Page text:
Lotuko necklet

Lotuko necklet
Other views of this artifact:

Accession Number:
[Southern Sudan] Eastern Equatoria Loronyo
Cultural Group:
Lotuko [Otuho]
Date Made:
By 1933
Animal Hide Skin , Glass , Iron Metal
Hammered , ?Stained , ?Drawn , Strung
L = 136.6 mm, W = 116.8 mm, W strip = 9.7 mm, Diam bead = 15.7 mm [RTS 29/4/2004].
16.5 g
Other Owners:
Collected by Percy Horace Gordon Powell-Cotton and his wife on 13th February 1933 during a shooting expedition
Field Collector:
Percy Horace Gordon Powell-Cotton & Hannah Powell-Cotton (nee Brayton)
PRM Source:
Percy Horace Gordon Powell-Cotton
Donated 1934
Collected Date:
13th April 1933
Necklet made from a narrow strip of animal hide, rectangular in section and slightly concave on both inner and outer faces. The strip has been bent into a roughly circular loop, with one end pierced with two holes, the other with a single hole through what may be the folded end of the strip. A small penannular iron ring has been passed through two of these three holes; this ring is made from a round sectioned rod, bent into an oval loop with the ends just touching. This fastener is complete and intact. A single bead has been pushed onto the strip, adjacent to the fastening; the hide has been compressed to allow it to pass through the bead's thread hole, which must have been done while the hide was still pliable as it has now hardened, fixing the bead firmly in place. The bead is made of translucent glass which has a faint bluish tinge until held up to the light, at which point it appears to be more yellow in colour. This has a regularly shaped, straight, cylindrical thread hole; along with some bubbles in the glass matrix, this suggest that the bead was produced by being drawn. It has been cut flat on its upper and lower surfaces and has convex sides, with a dent in one side that may have been made during the manufacturing process and then polished over. The surface of the bead is slightly pitted and discoloured. The hide band is complete and intact, but the end where the bead has been mounted appears to be fraying and the surface is slightly cracked on the inner face. The colour is uneven, with dark brown being dominant on the edges and inside surface (Pantone black 7C), and a lighter mottled brown on the outside face. There are faint traces of a reddish material containing glistening particles on both inside and outside surfaces this is probably ochre mixed with crushed mica (Pantone 175C). The necklet is 116.8 mm wide, 136.6 mm long, and has an internal width of 110 mm. The hide strip has a width of 9.7 mm, and is 3 mm thick. The bead has a diameter of 15.7 mm and a height of 11.4 mm, the iron fastening ring is 8 mm wide and 1 mm thick, and the entire object weighs 16.5 grams.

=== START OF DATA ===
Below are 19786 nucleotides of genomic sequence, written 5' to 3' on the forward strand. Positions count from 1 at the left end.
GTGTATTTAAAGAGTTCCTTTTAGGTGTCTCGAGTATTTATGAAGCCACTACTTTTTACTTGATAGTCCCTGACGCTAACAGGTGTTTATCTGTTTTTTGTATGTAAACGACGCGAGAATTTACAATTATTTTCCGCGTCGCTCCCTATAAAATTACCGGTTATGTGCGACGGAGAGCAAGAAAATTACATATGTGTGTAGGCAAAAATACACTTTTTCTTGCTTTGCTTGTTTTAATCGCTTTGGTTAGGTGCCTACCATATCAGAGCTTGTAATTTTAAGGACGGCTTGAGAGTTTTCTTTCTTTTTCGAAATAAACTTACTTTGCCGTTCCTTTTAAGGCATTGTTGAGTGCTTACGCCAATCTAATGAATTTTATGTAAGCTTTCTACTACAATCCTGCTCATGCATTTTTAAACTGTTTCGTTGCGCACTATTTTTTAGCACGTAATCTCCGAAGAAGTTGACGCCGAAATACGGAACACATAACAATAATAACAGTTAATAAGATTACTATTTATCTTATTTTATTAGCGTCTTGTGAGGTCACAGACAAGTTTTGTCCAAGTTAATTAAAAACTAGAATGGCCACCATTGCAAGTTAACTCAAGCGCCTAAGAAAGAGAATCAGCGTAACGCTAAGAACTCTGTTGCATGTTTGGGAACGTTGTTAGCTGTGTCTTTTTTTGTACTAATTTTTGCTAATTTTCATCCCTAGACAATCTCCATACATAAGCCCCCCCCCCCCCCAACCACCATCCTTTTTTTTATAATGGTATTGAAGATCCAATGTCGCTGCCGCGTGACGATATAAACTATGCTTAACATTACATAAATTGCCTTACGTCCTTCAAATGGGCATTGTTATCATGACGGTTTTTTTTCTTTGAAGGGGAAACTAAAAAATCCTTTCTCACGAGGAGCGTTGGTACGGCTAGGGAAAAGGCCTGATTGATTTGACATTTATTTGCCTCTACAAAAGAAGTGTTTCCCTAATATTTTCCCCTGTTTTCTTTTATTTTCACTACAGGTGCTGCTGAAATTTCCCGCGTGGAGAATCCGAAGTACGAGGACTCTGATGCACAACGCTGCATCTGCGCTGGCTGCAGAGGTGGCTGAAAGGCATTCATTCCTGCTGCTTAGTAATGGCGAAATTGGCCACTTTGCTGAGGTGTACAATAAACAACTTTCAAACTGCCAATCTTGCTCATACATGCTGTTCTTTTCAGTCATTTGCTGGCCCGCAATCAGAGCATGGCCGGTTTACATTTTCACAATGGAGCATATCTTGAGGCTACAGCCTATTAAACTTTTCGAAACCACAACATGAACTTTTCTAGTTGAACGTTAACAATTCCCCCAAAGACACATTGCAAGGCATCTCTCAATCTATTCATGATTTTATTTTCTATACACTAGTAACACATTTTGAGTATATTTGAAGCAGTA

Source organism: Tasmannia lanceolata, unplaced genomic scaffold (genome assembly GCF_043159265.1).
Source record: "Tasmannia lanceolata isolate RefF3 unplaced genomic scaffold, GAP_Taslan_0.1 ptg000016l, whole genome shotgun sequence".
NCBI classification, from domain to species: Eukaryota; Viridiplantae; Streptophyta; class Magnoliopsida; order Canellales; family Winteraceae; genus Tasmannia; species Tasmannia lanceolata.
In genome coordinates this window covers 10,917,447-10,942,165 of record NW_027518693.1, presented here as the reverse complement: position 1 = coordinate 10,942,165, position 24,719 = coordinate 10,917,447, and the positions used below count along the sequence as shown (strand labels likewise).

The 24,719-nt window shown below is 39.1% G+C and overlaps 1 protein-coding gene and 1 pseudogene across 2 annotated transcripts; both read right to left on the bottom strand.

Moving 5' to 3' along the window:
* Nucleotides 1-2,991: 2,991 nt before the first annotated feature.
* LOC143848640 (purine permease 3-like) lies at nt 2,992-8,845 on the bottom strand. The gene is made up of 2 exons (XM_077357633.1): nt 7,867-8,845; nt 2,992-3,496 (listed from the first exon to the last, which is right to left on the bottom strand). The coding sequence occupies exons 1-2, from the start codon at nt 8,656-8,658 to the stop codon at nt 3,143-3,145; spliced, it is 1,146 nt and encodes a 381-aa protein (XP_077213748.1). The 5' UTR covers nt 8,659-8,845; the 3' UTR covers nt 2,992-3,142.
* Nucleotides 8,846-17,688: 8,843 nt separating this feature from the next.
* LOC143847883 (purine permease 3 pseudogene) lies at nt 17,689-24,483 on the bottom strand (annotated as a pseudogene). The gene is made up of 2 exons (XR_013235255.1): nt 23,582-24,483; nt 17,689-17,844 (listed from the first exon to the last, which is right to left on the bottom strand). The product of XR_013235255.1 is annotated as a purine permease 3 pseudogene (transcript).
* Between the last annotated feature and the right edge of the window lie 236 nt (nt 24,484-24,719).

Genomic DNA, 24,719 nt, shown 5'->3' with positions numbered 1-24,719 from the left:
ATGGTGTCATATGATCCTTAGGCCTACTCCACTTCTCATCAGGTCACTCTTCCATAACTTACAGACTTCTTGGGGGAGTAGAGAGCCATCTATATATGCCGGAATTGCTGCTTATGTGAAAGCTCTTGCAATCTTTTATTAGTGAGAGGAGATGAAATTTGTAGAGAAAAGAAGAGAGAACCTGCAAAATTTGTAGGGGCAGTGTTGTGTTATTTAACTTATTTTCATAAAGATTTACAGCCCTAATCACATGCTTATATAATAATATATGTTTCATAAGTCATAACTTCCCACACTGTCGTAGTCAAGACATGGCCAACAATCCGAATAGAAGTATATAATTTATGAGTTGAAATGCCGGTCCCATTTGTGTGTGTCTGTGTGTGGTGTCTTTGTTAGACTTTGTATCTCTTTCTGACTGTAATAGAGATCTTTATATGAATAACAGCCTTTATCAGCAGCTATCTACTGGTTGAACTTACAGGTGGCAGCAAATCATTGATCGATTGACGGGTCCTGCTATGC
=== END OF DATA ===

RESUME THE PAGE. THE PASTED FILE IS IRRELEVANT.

Collected by Percy Horace Gordon Powell-Cotton and his wife Hannah at Loronyo on 13th April 1933, during a shooting expedition. They did not record the Lotuko name for this type of object.

For a similar necklet, see 1934.8.70. This is very similar in appearance, but the bead has been mounted to hang on the side opposite the fastening, and the hide strip has been perforated once at either end, not twice. A similar bead without accompanying necklace is supposedly Shilluk (1946.8.105), another similar bead strung onto hair cords came from the Dinka (1934.8.22), while further examples were collected by D. Gunn at Omdurman (1903.16.81 and 1903.16.84).

Similar red ochre traces were found on several Bari objects in the collection (brass and iron armlets 1934.8.50-51 and iron torque 1903.2.3), and on a Lotuko iron torque (1934.8.67) and hide necklet (1934.8.70). It is also similar to the 'red paste' in which a number of beads are embedded on Murle bracelet 1884.82.23. Some groups, such as the Zaghawa, mix ochre with crushed mica and use it as a pottery slip; it is possible that in these cases the mica was also a deliberate addition.

Rachael Sparks 24/9/2005.

Primary Documentation:
Accession Book Entry [p. 248] 1934 [insert] 8 [end insert] - MAJOR P. H. G. POWELL-COTTON , Quex Park, Birchington, E. Kent. Specimens collected by himself & Mrs Cotton, during hunting trips, 1933, viz: [...] [p. 252] - From the LATUKA tribe, NAVERA, TORIT, LARONYO. [p. 254, insert] 70-71 [end insert] - [One of] 2 Necklets of hide with one large glass bead on each, ib[idem] [LARONYO] (548 & 554).

Card Catalogue Entry - There is no further information on the catalogue card [RTS 28/5/2004].

Related Documents File - Typewritten List of "Curios Presented to Dr. Balfour by Major & Mrs. Powell-Cotton. Latuka Tribe". This object appears as item 554: "Bead on leather and small iron ring fastener, 13/4/33 Laronyo 4.38 N 32.37 E”. Also contains details of a cine film 'some tribes of the Southern Sudan', taken by Powell-Cotton during this 1933 expedition, copies of which are now in the National Film and Television Archive and the Powell-Cotton Museum in Kent [RTS 14/3/2005].

Pre-PRM label? - 554 [Made of recycled brown card, tied to object, RTS 29/4/2004].

Old Pitt Rivers Museum label - Necklet with opalescent glass bead. LATUKA, LARONYO, E. SUDAN. 4 ° 38' N., 32° 37' E. d.d. Major Powell-Cotton, 1934 (554) [rectangular metal-edged label, tied to object; RTS 29/4/2004].

Funded by Arts and Humanities Research Council
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